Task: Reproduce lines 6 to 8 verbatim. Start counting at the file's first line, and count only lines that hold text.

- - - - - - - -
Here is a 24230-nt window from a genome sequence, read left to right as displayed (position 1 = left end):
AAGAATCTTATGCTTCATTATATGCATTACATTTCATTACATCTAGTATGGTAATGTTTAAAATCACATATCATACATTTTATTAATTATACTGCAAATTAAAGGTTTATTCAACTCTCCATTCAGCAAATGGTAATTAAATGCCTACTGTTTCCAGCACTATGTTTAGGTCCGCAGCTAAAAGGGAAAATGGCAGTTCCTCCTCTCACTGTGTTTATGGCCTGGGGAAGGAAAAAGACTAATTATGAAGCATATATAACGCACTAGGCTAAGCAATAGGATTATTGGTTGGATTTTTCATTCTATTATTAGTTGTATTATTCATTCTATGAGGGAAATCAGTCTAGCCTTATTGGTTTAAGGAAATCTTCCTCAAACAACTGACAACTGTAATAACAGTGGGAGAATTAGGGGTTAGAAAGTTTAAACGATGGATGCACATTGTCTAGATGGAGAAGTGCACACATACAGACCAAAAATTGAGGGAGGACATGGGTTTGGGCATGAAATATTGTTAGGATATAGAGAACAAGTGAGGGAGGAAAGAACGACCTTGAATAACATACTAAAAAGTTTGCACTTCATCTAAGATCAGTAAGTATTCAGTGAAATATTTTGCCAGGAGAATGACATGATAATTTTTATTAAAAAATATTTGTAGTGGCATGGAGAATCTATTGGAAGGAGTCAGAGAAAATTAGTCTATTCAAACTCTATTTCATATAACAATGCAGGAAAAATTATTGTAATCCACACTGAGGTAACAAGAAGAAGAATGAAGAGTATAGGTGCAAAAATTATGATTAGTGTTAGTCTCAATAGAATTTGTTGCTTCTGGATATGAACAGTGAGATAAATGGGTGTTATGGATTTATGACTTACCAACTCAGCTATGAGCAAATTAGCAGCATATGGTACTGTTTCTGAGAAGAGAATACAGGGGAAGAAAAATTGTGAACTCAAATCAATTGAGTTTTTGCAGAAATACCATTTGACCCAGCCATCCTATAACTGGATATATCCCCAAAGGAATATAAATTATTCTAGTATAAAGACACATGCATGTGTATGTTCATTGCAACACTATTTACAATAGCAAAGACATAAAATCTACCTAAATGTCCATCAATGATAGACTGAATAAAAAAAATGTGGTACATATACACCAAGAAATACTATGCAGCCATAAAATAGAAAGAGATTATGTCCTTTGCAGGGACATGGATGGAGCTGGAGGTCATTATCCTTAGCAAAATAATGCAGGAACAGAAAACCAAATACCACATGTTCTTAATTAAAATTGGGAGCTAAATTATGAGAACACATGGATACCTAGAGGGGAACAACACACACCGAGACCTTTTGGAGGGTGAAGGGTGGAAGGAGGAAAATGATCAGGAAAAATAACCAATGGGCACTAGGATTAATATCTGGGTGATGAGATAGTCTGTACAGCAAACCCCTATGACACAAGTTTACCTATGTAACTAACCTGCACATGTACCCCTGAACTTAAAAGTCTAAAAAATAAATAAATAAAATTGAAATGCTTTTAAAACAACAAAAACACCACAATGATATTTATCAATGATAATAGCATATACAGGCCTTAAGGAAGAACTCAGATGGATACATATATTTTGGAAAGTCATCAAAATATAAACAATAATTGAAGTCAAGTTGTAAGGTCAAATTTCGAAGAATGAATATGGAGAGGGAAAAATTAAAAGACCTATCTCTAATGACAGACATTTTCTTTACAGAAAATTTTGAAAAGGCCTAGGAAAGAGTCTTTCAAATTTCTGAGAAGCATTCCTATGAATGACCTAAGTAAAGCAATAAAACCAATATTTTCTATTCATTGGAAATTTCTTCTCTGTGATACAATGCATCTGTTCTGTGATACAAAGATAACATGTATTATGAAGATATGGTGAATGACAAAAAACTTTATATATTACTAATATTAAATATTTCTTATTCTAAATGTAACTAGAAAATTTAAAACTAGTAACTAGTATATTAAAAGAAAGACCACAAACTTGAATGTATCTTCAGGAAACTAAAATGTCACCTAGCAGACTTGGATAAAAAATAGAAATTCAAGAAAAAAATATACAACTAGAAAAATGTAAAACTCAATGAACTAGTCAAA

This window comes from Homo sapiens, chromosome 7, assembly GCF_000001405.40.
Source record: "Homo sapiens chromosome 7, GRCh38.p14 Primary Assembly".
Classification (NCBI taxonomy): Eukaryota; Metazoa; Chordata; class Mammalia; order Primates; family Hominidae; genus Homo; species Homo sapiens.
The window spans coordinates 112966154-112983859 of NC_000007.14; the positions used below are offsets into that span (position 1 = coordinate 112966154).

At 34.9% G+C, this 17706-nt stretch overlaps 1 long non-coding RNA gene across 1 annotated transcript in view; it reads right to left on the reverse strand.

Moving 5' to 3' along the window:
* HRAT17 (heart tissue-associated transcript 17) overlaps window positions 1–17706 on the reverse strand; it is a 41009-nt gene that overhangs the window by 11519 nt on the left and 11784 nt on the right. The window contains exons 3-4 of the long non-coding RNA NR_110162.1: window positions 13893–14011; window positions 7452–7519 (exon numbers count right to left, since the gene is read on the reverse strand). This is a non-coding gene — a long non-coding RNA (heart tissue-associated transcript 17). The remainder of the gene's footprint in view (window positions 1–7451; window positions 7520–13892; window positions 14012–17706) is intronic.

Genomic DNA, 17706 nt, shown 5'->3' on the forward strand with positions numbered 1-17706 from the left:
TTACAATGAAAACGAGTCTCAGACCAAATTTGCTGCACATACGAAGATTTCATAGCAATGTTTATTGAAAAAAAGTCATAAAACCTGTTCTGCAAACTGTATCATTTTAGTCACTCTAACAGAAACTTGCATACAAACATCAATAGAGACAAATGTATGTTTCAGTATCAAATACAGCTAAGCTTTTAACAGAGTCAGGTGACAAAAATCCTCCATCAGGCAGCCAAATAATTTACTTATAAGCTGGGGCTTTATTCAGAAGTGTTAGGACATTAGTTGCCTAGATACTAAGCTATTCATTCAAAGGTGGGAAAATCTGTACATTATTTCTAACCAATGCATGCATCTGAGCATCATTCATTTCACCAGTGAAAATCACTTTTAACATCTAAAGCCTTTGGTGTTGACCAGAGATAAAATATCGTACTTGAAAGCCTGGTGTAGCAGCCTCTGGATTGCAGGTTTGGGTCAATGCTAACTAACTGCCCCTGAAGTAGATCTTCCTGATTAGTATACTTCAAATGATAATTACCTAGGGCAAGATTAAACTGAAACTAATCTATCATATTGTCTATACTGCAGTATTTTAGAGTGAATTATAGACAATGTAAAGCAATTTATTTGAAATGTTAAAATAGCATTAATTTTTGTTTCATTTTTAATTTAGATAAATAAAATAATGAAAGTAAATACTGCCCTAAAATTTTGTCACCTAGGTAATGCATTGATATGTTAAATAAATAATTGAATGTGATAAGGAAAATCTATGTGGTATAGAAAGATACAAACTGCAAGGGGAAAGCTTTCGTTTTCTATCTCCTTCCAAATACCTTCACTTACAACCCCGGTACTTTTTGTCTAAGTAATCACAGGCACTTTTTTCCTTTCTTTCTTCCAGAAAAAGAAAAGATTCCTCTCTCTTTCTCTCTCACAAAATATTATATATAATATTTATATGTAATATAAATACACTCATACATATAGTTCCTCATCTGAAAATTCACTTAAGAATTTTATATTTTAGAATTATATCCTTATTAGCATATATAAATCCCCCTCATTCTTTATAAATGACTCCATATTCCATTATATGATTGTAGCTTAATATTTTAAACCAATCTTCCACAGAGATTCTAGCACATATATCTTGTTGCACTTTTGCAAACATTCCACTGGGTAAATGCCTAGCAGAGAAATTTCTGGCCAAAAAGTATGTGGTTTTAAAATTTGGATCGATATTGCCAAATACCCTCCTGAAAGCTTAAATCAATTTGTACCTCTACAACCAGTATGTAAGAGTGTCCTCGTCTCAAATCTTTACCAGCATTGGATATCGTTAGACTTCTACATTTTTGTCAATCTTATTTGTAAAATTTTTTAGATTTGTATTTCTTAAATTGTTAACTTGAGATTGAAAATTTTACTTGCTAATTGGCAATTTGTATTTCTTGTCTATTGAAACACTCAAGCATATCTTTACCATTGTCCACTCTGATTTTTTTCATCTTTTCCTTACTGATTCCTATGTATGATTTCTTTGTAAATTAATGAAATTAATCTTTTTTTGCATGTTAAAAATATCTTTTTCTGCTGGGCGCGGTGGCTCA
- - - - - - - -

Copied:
The window spans coordinates 112966154-112983859 of NC_000007.14; the positions used below are offsets into that span (position 1 = coordinate 112966154).

At 34.9% G+C, this 17706-nt stretch overlaps 1 long non-coding RNA gene across 1 annotated transcript in view; it reads right to left on the reverse strand.

Moving 5' to 3' along the window: